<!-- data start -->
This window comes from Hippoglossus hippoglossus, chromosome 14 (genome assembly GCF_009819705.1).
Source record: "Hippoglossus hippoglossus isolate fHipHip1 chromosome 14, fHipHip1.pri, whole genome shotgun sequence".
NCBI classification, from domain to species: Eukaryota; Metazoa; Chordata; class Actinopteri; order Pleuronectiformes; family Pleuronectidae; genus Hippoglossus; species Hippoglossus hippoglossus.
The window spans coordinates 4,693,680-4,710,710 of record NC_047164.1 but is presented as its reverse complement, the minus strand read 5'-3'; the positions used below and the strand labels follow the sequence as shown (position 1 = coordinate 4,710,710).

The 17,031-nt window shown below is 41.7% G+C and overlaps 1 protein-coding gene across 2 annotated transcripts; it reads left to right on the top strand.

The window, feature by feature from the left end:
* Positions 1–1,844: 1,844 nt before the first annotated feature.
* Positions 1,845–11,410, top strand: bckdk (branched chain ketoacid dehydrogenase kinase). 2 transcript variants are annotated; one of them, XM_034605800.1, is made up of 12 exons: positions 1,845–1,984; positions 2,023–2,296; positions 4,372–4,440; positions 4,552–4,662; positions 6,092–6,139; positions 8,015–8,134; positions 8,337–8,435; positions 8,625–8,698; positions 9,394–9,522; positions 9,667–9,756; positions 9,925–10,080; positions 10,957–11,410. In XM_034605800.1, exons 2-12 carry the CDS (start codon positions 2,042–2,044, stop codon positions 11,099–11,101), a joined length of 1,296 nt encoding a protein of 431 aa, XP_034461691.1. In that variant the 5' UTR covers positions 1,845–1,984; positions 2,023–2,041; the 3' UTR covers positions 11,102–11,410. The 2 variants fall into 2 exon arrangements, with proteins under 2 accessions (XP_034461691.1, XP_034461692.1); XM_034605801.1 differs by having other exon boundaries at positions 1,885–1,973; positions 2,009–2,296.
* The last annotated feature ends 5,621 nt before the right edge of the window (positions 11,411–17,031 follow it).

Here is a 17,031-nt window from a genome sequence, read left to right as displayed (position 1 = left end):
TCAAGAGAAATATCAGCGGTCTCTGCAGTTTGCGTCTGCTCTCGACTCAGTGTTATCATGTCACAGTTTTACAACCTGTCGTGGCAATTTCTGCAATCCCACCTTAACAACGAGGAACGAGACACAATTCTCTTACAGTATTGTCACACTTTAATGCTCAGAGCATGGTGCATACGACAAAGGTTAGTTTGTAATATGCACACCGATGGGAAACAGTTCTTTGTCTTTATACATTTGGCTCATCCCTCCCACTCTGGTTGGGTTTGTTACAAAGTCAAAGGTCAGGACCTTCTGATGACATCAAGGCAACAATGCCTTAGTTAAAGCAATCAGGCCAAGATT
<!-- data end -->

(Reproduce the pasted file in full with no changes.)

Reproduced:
This window comes from Hippoglossus hippoglossus, chromosome 14 (genome assembly GCF_009819705.1).
Source record: "Hippoglossus hippoglossus isolate fHipHip1 chromosome 14, fHipHip1.pri, whole genome shotgun sequence".
NCBI classification, from domain to species: Eukaryota; Metazoa; Chordata; class Actinopteri; order Pleuronectiformes; family Pleuronectidae; genus Hippoglossus; species Hippoglossus hippoglossus.
The window spans coordinates 4,693,680-4,710,710 of record NC_047164.1 but is presented as its reverse complement, the minus strand read 5'-3'; the positions used below and the strand labels follow the sequence as shown (position 1 = coordinate 4,710,710).

The 17,031-nt window shown below is 41.7% G+C and overlaps 1 protein-coding gene across 2 annotated transcripts; it reads left to right on the top strand.

The window, feature by feature from the left end:
* Positions 1–1,844: 1,844 nt before the first annotated feature.
* Positions 1,845–11,410, top strand: bckdk (branched chain ketoacid dehydrogenase kinase). 2 transcript variants are annotated; one of them, XM_034605800.1, is made up of 12 exons: positions 1,845–1,984; positions 2,023–2,296; positions 4,372–4,440; positions 4,552–4,662; positions 6,092–6,139; positions 8,015–8,134; positions 8,337–8,435; positions 8,625–8,698; positions 9,394–9,522; positions 9,667–9,756; positions 9,925–10,080; positions 10,957–11,410. In XM_034605800.1, exons 2-12 carry the CDS (start codon positions 2,042–2,044, stop codon positions 11,099–11,101), a joined length of 1,296 nt encoding a protein of 431 aa, XP_034461691.1. In that variant the 5' UTR covers positions 1,845–1,984; positions 2,023–2,041; the 3' UTR covers positions 11,102–11,410. The 2 variants fall into 2 exon arrangements, with proteins under 2 accessions (XP_034461691.1, XP_034461692.1); XM_034605801.1 differs by having other exon boundaries at positions 1,885–1,973; positions 2,009–2,296.
* The last annotated feature ends 5,621 nt before the right edge of the window (positions 11,411–17,031 follow it).

Here is a 17,031-nt window from a genome sequence, read left to right as displayed (position 1 = left end):
TCAAGAGAAATATCAGCGGTCTCTGCAGTTTGCGTCTGCTCTCGACTCAGTGTTATCATGTCACAGTTTTACAACCTGTCGTGGCAATTTCTGCAATCCCACCTTAACAACGAGGAACGAGACACAATTCTCTTACAGTATTGTCACACTTTAATGCTCAGAGCATGGTGCATACGACAAAGGTTAGTTTGTAATATGCACACCGATGGGAAACAGTTCTTTGTCTTTATACATTTGGCTCATCCCTCCCACTCTGGTTGGGTTTGTTACAAAGTCAAAGGTCAGGACCTTCTGATGACATCAAGGCAACAATGCCTTAGTTAAAGCAATCAGGCCAAGATT